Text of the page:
By Tricia Romano
The Seattle Times.
When Terra Link and Jacob Rideout arrived in Seattle from California in October, they looked for a crafts festival to sell their handmade wares for the Savvy Heart, their “lifestyle brand” of jewelry, furniture and scented oils. But they couldn’t find anything that seemed quite right.
“One of the only things that we could find was mostly farmers markets,” Link said.
And since most farmers markets don’t feature a lot of crafts, they did what any self-respecting Do-It-Yourself artists would do: They founded their own pop-up shop.
The Savvy Marketplace, now in its fourth, features 12 to 17 local vendors every month in Sole Repair, an event space on Seattle’s Capitol Hill. They’ve added a food truck (Sunday’s vendor was the Grilled Cheese Experience) and craft cocktails and feature live local musicians.
True to their name, the duo proved to be savvy themselves. Though Link is from the region (she studied interior design at the Art Institute of Seattle), she didn’t have a network of fellow artisans in the city. Instead, she and Rideout looked for hashtags such as “handmade in Seattle” on Instagram, and scoured Etsy and larger regional craft markets for Seattle-based makers. After cold-contacting vendors, they collected enough to fill a market.
As for finding customers? They went the comparatively old-fashioned route: direct-mail advertising via the Post Office. The duo mailed 1,500 fliers, concentrating mostly on Capitol Hill, sending a few hundred to other neighborhoods.
Darya Assadi, 23, who just moved to Seattle from Phoenix, said she found out about the marketplace through one of those fliers. She brought two friends, also newcomers to the city.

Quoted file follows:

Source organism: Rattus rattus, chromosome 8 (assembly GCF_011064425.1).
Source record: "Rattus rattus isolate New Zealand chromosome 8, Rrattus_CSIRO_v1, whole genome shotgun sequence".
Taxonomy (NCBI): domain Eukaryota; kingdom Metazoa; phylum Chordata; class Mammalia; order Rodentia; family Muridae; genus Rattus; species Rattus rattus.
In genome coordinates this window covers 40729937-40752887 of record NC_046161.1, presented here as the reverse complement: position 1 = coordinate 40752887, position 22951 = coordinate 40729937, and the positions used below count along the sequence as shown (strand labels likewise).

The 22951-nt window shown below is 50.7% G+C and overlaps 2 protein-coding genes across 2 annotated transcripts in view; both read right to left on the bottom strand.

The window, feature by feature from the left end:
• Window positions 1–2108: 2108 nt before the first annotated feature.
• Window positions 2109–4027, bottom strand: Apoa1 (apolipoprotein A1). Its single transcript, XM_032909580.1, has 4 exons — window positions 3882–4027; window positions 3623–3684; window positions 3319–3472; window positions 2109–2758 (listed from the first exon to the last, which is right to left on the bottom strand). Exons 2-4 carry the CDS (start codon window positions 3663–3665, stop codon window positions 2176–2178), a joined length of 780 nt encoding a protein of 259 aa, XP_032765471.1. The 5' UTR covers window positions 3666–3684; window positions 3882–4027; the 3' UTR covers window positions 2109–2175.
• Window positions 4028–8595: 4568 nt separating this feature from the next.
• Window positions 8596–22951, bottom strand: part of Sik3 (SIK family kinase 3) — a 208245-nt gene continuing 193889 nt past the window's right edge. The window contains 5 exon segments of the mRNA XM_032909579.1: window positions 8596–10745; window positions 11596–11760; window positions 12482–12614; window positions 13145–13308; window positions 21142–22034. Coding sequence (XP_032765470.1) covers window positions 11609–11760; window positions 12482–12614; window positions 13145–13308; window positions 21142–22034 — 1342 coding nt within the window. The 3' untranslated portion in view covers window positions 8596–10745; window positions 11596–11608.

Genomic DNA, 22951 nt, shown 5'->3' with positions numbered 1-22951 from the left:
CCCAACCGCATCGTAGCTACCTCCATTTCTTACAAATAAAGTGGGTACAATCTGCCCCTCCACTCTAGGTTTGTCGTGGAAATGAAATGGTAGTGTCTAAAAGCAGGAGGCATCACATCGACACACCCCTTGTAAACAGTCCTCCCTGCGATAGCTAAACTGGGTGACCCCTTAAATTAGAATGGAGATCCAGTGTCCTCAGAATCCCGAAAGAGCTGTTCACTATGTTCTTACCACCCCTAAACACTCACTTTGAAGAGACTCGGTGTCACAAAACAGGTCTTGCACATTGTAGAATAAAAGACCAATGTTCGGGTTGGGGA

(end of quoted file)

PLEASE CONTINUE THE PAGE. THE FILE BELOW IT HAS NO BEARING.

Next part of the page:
One, Massoud Torabi, 24, left with a soy wax candle from Capitol Hill Candle Co., made by Jeremie Berg just five blocks away.
Before he left, Torabi also checked out Radley Raven’s bow ties. One, with a matching pocket square, was made with 1970s wool houndstooth fabric from England. “I’ve always been a fan of that old-school look, that Gatsby style, and wanted to bring a piece of that back,” Raven said.
Of course, he’d tried to send a bow tie or two to Seattle’s most famous bow-tie fan, Seattle Seahawk Richard Sherman, via “his people.”
Marquita Evans, of Tacoma, Wash., and a friend giggled at Kimberly Witchey’s off-color cards for Phenix Stationery, featuring unprintable slogans. (One fit for print: “I love you because you are awesome just like me.”)
“It’s just as you would speak with your friends, without the filter,” Evans said.
For Witchey, who is a full-time graphic designer, the cards were a part-time hobby. Another vendor, Christine Heidel, had just taken a leave of absence from a tech job at a consulting firm to pursue making cards full time. The Savvy Marketplace was her first-ever market. That morning she’d made her first sale for Silver+Salt.
“The people that you are going to find here are probably in a transition spot,” Rideout said. “We are people that can’t afford a brick-and-mortar but also need to get into the public eye to expand our brand.” It was like an Etsy store come to life.
Another vendor, Felicia Williams, had turned her passion for fashion, found objects and traveling into a side business, Black Hound. She was selling an absurdist oil painting featuring a pug in military clothing by a New York City street artist, and a vintage leather caravan bag from Morocco.
“I like to be able to pick up an object and tell a story,” she said. “If one of my customers buys it, I want them to feel like they traveled to Morocco with me.”
Upstairs, Kristina Cullen sold necklaces with apothecary tubes filled with tiny shark teeth and bird talons. Other necklaces were crafted out of coyote jawbones and antler bones, encrusted with gunmetal resin crystals.
“I like taking something not very pretty and giving it a whole new life,” she said.
As the crowd perused the wares, they sipped drinks, such as the Wake Up Call, made with coffee, vodka, Frangelico and vanilla syrup.
Shopping While Drunk? “We like to get some drinks in people and get them shopping and let them have a good time,” Link said.